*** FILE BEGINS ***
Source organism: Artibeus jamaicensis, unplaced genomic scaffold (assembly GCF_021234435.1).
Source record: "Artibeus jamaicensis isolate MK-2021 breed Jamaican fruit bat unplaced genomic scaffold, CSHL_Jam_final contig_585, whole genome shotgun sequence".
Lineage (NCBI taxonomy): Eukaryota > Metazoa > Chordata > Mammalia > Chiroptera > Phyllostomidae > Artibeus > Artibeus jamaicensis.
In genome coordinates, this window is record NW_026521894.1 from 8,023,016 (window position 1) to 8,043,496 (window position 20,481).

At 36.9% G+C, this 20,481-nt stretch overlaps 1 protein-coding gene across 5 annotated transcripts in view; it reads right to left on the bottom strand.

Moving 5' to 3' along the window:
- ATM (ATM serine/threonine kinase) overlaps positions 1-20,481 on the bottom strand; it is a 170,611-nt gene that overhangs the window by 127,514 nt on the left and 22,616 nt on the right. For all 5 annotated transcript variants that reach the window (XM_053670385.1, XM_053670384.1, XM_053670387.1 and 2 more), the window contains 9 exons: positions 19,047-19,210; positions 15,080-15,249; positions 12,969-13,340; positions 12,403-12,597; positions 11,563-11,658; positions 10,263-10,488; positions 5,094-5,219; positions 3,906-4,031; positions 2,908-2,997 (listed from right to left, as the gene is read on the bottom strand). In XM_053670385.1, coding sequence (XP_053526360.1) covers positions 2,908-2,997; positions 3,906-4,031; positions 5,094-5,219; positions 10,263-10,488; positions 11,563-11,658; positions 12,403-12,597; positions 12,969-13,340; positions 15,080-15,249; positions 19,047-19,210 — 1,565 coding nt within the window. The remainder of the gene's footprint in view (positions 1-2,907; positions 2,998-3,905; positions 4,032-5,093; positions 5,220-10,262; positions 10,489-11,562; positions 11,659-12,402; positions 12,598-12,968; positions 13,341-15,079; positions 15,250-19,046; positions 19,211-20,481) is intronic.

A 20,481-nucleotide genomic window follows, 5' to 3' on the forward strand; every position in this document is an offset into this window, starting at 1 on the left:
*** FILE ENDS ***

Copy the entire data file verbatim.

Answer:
Source organism: Artibeus jamaicensis, unplaced genomic scaffold (assembly GCF_021234435.1).
Source record: "Artibeus jamaicensis isolate MK-2021 breed Jamaican fruit bat unplaced genomic scaffold, CSHL_Jam_final contig_585, whole genome shotgun sequence".
Lineage (NCBI taxonomy): Eukaryota > Metazoa > Chordata > Mammalia > Chiroptera > Phyllostomidae > Artibeus > Artibeus jamaicensis.
In genome coordinates, this window is record NW_026521894.1 from 8,023,016 (window position 1) to 8,043,496 (window position 20,481).

At 36.9% G+C, this 20,481-nt stretch overlaps 1 protein-coding gene across 5 annotated transcripts in view; it reads right to left on the bottom strand.

Moving 5' to 3' along the window:
- ATM (ATM serine/threonine kinase) overlaps positions 1-20,481 on the bottom strand; it is a 170,611-nt gene that overhangs the window by 127,514 nt on the left and 22,616 nt on the right. For all 5 annotated transcript variants that reach the window (XM_053670385.1, XM_053670384.1, XM_053670387.1 and 2 more), the window contains 9 exons: positions 19,047-19,210; positions 15,080-15,249; positions 12,969-13,340; positions 12,403-12,597; positions 11,563-11,658; positions 10,263-10,488; positions 5,094-5,219; positions 3,906-4,031; positions 2,908-2,997 (listed from right to left, as the gene is read on the bottom strand). In XM_053670385.1, coding sequence (XP_053526360.1) covers positions 2,908-2,997; positions 3,906-4,031; positions 5,094-5,219; positions 10,263-10,488; positions 11,563-11,658; positions 12,403-12,597; positions 12,969-13,340; positions 15,080-15,249; positions 19,047-19,210 — 1,565 coding nt within the window. The remainder of the gene's footprint in view (positions 1-2,907; positions 2,998-3,905; positions 4,032-5,093; positions 5,220-10,262; positions 10,489-11,562; positions 11,659-12,402; positions 12,598-12,968; positions 13,341-15,079; positions 15,250-19,046; positions 19,211-20,481) is intronic.

A 20,481-nucleotide genomic window follows, 5' to 3' on the forward strand; every position in this document is an offset into this window, starting at 1 on the left: